Bridging Models of Inquiry
Asked to speak about my ‘work’, I have often ventured to submit that it concerns a subject area intermediate between ‘philosophy’, social and political theory and culture critique: the question, specifically, of the enabling histories with which one works. This may be construed as a vague and inconclusive admission, although if one were to get its measure through my specific contributions – whether it be the logic of disciplines and the limits of a sociology of knowledge or the interpretation of modernity or even the appraisal of normative languages like multiculturalism, secularism, human rights, constitutionalism, justice and affirmative action – then perhaps the picture may not seem so indeterminate.
Be that as it may, I must submit that my disciplinary affiliation has been – and remains – sociology, albeit rendered along the terms identified by the historian and philosopher of science Ian Hacking as that of ‘the complacent disciplinarian’. Insistently, in recent times, I have found myself returning to the question of ‘inquiry’, indeed of the place of theory and method in the design of inquiries (humanistic or otherwise). I am particularly concerned to explore two dispositions internal to disciplines – what I term, broadly, the ‘scholastic’ and the ‘reflexive’ – even as one strives to get a measure of their intertwining across spaces of inquiry. In a recent recounting of the spaces of disciplinarity and post-disciplinarity (Recontextualizing Disciplines: Three Lectures on Method, 2014), I have ventured among other things to formulate the point whether a purely disciplinary capacity (that is to say, a grounding in one’s own discipline) could envisage alternative perspectives which by definition a disciplinary capacity cannot occupy. We must confront the inner coherence (or otherwise) of this possibility; examine more intently what this would yield about both the genealogy of disciplines and their epistemology, and, not the least, the question of the contextualization that could be productive of inquiry.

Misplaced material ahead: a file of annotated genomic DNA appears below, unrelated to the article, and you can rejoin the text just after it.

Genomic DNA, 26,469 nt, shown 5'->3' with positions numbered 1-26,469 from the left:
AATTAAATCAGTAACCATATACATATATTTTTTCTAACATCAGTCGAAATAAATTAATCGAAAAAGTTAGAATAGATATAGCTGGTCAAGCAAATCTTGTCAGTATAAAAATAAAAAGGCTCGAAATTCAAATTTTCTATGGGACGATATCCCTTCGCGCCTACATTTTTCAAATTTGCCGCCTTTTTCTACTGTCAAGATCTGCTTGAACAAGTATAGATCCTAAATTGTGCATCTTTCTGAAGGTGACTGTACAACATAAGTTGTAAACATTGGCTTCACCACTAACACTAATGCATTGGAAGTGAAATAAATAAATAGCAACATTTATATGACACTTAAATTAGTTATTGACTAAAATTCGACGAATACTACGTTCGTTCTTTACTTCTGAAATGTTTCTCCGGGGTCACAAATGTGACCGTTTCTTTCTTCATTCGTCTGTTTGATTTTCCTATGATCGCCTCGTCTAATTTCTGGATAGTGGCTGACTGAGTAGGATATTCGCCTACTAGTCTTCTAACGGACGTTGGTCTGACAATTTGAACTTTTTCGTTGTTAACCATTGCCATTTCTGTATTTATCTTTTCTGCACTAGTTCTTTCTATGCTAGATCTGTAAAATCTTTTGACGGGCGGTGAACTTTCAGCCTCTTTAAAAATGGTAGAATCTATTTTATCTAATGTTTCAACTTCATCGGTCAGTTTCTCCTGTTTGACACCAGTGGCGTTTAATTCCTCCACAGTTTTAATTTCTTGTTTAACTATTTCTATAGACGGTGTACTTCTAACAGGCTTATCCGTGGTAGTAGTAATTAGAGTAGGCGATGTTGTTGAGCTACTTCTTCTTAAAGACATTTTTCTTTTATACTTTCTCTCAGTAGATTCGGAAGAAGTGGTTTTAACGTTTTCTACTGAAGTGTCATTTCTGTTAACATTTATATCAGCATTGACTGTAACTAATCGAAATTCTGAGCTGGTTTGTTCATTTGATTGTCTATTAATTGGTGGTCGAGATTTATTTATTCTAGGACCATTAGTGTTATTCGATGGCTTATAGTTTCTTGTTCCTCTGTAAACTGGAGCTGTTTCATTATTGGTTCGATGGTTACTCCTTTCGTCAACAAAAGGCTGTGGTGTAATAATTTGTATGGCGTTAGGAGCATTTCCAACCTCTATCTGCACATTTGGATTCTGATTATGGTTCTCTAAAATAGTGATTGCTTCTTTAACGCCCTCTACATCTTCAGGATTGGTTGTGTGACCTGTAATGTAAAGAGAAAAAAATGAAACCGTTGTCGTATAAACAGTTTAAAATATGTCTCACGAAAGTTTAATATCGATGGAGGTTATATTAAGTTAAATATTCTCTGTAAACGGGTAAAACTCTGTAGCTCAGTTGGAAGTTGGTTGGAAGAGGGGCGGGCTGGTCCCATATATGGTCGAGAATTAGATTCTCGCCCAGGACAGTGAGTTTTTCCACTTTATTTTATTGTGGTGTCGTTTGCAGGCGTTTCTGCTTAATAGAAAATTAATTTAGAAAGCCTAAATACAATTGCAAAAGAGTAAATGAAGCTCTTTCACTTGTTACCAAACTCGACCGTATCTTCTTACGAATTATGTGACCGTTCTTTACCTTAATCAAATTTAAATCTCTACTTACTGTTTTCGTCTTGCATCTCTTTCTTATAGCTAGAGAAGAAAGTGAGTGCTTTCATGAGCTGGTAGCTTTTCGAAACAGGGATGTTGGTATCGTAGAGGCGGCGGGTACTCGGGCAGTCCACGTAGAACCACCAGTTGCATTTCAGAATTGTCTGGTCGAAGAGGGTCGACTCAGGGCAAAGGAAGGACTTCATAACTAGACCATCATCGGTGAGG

Secondly: the philosopher Wittgenstein has shrewdly remarked, somewhere in his notebooks, the following: not empiricism, and yet realism in reflection, that is the hardest thing. We must ask what this could yield to the design of inquiries, especially those conceived in cross-disciplinary terms and which anticipate the problematic status of their ‘objects’ (I am here thinking particularly of the opening up of the world of the life sciences and the challenges that this poses for renewed social science reflection). Must this not entail a disruption of the consensus that social scientific work (or even work across disciplines) should limit itself to the specification of the ‘conditions of existence’ of objects? And yet, once this consensus is fragmented, the consequences could be startling for all inquiries (humanistic or otherwise), which provokes a further thought about the status of the ‘objects’ of one’s research and about theoretical postulation more generally.
Hopefully our blog will unravel, and come to inhabit more intensely the space of these (and such other) questions. I see myself as a participant in this exploration.
– Sasheej Hegde